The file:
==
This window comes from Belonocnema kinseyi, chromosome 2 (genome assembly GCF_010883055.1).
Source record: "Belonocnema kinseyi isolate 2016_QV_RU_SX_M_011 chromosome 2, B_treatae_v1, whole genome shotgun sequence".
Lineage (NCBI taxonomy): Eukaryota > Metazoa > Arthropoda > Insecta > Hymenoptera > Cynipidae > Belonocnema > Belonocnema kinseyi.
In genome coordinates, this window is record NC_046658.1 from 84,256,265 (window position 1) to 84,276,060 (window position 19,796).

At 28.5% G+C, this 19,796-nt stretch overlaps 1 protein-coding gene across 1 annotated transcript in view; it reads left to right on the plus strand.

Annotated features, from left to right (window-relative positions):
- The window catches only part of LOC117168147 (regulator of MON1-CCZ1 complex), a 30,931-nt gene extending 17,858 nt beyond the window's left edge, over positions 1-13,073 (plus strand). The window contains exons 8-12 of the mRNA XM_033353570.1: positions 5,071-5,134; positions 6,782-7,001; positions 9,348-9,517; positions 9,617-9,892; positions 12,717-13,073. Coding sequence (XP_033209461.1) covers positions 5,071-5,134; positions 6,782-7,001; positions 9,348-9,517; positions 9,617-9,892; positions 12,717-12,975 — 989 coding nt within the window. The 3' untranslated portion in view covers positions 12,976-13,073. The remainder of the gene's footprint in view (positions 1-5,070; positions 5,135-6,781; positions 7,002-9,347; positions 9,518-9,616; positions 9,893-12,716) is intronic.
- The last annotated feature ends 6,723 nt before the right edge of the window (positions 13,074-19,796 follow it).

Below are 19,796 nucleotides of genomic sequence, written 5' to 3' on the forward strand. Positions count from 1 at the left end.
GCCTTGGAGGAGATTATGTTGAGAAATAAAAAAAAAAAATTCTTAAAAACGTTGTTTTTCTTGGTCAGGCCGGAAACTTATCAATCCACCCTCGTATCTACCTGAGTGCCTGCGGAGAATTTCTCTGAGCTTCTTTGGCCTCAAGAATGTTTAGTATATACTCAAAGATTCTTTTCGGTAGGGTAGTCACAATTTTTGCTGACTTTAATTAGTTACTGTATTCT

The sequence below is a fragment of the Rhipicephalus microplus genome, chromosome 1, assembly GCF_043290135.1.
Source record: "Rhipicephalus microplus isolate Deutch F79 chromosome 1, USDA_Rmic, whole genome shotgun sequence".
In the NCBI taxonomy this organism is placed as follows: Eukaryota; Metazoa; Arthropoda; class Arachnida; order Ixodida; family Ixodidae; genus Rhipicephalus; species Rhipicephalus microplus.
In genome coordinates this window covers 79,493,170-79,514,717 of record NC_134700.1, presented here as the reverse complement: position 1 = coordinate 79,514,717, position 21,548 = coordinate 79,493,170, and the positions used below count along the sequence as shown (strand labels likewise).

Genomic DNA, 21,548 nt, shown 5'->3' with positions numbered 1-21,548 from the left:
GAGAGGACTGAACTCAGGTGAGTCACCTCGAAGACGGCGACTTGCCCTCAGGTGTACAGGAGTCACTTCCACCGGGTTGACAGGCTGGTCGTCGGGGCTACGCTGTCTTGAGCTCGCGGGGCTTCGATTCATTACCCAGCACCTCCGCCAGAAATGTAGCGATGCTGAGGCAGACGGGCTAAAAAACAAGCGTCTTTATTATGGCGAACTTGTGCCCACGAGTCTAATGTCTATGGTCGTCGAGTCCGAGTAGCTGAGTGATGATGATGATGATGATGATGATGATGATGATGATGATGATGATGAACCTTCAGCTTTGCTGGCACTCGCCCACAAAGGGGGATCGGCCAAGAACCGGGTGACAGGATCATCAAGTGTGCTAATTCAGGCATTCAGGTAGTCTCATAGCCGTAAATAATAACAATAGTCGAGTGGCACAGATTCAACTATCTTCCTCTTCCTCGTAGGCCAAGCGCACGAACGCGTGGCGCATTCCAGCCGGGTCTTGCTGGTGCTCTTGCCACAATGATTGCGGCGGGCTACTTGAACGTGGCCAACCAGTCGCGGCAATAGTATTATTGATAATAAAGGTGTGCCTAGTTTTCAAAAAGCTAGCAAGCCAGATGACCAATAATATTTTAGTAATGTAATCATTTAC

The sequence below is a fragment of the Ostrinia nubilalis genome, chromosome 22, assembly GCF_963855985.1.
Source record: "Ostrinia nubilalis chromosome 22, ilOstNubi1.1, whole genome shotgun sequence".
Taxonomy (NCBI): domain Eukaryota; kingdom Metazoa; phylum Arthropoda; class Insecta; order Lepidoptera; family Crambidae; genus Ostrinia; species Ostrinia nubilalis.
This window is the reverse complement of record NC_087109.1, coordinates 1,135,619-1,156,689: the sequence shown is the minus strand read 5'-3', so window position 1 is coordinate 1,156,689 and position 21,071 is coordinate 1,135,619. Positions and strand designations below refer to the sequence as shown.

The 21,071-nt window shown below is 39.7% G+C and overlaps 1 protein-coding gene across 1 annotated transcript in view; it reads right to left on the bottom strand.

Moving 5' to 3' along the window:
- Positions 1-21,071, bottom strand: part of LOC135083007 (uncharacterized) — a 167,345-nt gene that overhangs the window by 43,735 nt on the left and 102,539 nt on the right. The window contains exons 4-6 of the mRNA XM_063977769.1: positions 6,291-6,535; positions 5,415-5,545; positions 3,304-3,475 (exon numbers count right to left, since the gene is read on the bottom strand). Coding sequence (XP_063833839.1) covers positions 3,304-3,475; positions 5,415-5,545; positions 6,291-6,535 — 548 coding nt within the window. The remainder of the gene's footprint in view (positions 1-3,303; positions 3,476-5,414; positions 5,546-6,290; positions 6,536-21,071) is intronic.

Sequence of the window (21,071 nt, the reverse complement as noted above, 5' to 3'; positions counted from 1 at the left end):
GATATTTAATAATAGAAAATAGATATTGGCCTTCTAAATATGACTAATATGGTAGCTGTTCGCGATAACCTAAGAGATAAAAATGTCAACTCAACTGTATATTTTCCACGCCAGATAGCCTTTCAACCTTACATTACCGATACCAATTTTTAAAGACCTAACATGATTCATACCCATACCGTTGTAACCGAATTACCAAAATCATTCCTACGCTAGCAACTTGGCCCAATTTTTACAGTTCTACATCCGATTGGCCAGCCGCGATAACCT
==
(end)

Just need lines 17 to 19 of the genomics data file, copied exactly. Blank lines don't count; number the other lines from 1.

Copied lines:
The sequence below is a fragment of the Ostrinia nubilalis genome, chromosome 22, assembly GCF_963855985.1.
Source record: "Ostrinia nubilalis chromosome 22, ilOstNubi1.1, whole genome shotgun sequence".
Taxonomy (NCBI): domain Eukaryota; kingdom Metazoa; phylum Arthropoda; class Insecta; order Lepidoptera; family Crambidae; genus Ostrinia; species Ostrinia nubilalis.